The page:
There go my hopes of becoming Young Women’s President. But seriously, it’s my first, and only ever, tat (Truthfully, I don’t want to be president of anything). I can’t imagine coming up with a reason to get another one, but to be honest, up until the last few years, I never thought I’d find a good enough reason to get this one. But I did come up with a good reason, and it has a whole lot to do with my recent absence from the blog scene. Come to think of it, it also has a whole lot to do with my recent absences from church too. Mostly though, it has everything to do with suicide.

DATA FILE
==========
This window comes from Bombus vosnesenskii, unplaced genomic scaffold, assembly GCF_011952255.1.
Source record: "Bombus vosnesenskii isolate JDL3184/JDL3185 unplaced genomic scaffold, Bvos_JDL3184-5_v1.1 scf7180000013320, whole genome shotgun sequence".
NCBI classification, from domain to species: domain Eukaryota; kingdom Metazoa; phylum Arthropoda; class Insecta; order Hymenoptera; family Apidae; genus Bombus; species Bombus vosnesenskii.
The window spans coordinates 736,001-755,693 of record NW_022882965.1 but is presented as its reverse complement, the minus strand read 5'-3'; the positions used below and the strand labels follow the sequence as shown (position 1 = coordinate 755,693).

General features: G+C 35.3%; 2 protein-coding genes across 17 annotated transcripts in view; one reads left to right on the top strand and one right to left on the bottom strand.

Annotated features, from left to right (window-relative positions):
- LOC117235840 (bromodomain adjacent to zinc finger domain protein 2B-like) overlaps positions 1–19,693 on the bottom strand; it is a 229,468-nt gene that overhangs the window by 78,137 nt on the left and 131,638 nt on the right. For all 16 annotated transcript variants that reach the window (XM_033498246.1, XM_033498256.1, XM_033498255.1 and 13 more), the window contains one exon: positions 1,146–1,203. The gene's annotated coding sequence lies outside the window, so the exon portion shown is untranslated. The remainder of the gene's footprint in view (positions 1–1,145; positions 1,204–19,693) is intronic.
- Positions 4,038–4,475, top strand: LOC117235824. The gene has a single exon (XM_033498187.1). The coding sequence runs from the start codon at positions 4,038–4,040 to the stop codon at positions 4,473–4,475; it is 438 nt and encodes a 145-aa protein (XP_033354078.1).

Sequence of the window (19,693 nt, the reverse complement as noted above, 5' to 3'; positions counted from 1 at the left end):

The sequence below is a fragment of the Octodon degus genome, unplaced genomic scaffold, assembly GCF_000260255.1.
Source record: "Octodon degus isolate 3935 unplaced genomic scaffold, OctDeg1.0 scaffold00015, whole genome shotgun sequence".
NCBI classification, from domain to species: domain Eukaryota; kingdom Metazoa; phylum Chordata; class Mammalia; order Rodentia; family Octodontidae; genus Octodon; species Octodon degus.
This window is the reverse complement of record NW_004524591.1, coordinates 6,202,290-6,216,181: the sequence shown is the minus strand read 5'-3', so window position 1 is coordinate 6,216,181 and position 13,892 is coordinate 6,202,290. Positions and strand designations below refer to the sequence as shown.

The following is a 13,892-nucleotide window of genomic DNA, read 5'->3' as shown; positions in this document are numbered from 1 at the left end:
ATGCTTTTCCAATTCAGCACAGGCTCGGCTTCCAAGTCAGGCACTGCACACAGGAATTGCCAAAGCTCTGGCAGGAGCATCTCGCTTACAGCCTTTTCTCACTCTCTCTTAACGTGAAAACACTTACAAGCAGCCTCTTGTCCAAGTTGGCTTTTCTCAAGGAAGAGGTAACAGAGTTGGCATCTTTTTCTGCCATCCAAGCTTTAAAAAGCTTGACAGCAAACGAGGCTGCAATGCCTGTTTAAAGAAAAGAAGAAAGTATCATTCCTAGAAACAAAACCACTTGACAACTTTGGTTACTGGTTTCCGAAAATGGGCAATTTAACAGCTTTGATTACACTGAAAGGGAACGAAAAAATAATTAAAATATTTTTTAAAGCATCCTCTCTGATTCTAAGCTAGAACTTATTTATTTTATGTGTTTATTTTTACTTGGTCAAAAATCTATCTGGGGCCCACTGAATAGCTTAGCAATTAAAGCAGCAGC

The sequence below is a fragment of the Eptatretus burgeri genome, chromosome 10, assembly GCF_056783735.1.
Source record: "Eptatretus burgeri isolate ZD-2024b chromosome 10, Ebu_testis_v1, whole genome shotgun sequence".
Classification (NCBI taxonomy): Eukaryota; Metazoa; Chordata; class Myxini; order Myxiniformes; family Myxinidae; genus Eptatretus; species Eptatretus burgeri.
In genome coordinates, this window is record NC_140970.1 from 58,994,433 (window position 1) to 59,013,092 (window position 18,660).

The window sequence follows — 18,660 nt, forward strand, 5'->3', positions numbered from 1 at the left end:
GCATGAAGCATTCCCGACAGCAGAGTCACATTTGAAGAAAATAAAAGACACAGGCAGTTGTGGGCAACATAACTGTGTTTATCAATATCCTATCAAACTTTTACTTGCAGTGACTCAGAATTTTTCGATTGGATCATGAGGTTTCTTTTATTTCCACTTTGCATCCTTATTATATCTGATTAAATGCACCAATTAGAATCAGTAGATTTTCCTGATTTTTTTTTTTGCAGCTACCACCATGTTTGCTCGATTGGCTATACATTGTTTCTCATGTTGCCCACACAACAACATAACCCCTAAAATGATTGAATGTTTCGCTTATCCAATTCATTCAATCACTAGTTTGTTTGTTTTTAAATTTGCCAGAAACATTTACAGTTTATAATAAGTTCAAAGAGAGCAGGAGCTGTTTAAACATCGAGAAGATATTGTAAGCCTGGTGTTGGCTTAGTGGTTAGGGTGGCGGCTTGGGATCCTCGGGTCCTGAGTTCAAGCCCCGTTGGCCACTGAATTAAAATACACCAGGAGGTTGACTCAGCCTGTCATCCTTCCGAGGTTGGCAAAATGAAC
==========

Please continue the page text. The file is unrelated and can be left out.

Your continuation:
I first got the idea for the tattoo after I took my oldest grandchild to live with his father in Utah, and threw my daughter out on the streets. It wasn’t as cold-hearted as it sounds, though. I knew how much it hurt to have her son taken from her arms, and I knew the dangers she would be facing as a homeless female. I was at my wits end, and so was she, and I knew, just as she did, that hitting rock-bottom was a necessary step if she was to ever recover from alcoholism and drug abuse. Just before I helped her pack her bags in my Illinois apartment and board the plane to the streets of Utah where should be near her son, I prayed, I cried, I consulted with her father (my ex-husband), and then she and I talked about her suicidal ideation and the fact that she would need to address it if she were to come out of the upcoming chapter in her life alive. It was tough on everyone involved, and as a mother, I was terrified for the well-being of my only daughter. She was so lucky that the baby’s father was willing to give her the opportunity to have regular contact with her son. I knew that she felt her son would be better off without her in his life at all, but being able to see him regularly helped keep her going.